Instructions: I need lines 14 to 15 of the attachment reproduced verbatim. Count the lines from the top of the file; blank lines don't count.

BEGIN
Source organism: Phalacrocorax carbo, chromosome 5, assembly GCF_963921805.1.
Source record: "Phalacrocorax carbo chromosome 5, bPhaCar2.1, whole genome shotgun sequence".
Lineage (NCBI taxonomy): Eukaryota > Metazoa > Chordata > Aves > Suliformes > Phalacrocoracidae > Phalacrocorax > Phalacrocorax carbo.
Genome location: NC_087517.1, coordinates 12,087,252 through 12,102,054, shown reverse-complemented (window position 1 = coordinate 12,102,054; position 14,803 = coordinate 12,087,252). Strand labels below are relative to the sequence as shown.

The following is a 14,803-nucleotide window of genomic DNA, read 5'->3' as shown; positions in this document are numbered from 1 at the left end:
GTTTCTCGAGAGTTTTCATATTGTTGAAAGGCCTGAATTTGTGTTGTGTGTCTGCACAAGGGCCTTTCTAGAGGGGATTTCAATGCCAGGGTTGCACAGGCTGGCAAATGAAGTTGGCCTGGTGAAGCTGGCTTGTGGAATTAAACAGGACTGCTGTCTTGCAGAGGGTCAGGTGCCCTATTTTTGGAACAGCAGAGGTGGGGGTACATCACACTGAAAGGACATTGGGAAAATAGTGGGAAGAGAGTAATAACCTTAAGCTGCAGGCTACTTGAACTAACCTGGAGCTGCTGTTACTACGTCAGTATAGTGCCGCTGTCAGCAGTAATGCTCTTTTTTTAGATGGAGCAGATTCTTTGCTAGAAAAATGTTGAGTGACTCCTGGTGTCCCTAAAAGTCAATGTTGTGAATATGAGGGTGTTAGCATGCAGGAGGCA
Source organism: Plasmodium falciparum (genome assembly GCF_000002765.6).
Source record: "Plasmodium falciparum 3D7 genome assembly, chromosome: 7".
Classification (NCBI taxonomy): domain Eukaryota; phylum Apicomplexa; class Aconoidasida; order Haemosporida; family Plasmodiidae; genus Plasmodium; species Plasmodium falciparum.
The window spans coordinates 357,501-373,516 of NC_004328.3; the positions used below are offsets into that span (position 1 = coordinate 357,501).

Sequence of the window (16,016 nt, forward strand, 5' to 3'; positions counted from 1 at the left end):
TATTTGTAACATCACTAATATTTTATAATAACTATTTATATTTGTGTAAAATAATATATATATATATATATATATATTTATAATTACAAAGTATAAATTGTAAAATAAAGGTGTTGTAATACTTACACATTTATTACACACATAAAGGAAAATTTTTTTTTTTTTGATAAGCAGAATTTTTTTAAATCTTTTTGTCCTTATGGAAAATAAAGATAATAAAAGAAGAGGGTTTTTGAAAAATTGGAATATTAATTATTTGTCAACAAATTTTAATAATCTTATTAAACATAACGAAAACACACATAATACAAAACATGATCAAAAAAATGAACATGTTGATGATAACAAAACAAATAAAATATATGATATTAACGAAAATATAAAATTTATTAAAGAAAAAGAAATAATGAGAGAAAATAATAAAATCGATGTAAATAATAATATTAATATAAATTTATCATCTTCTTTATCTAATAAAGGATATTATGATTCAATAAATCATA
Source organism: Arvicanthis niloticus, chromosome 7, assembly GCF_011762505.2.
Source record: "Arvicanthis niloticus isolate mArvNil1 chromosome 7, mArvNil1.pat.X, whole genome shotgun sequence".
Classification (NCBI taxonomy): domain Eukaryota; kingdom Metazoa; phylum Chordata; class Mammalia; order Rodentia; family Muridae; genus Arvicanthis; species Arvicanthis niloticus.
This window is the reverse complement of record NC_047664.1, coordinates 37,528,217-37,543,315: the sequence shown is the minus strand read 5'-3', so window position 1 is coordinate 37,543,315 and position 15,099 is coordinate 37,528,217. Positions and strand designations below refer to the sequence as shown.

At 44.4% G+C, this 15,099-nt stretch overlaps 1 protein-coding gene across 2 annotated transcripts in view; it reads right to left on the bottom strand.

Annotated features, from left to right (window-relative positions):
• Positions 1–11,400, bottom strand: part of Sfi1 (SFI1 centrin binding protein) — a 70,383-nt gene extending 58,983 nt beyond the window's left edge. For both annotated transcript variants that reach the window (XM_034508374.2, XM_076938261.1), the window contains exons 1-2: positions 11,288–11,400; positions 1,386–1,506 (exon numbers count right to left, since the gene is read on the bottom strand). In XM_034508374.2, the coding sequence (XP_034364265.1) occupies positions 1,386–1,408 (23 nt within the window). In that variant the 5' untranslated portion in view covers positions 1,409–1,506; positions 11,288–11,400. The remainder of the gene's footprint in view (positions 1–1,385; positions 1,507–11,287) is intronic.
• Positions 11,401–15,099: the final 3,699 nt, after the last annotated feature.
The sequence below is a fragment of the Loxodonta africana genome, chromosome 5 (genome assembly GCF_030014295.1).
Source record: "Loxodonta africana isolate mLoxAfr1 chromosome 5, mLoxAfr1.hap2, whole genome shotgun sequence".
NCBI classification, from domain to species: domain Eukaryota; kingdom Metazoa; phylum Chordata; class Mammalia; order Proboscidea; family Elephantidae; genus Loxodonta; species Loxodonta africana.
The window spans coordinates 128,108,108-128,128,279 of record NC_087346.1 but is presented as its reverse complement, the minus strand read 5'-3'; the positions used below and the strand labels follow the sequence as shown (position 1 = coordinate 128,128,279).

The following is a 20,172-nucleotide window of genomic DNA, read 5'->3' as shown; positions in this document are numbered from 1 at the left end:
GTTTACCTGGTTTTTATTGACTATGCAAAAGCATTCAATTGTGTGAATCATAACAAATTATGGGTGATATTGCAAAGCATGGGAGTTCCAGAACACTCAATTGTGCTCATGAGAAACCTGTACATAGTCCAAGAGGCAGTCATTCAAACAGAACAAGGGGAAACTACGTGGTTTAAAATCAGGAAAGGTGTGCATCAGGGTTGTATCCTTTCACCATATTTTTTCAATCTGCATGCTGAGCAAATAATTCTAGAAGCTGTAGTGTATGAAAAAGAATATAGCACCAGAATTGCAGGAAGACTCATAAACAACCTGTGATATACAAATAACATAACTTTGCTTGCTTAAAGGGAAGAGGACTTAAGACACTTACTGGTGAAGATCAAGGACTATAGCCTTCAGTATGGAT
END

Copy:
Source record: "Arvicanthis niloticus isolate mArvNil1 chromosome 7, mArvNil1.pat.X, whole genome shotgun sequence".
Classification (NCBI taxonomy): domain Eukaryota; kingdom Metazoa; phylum Chordata; class Mammalia; order Rodentia; family Muridae; genus Arvicanthis; species Arvicanthis niloticus.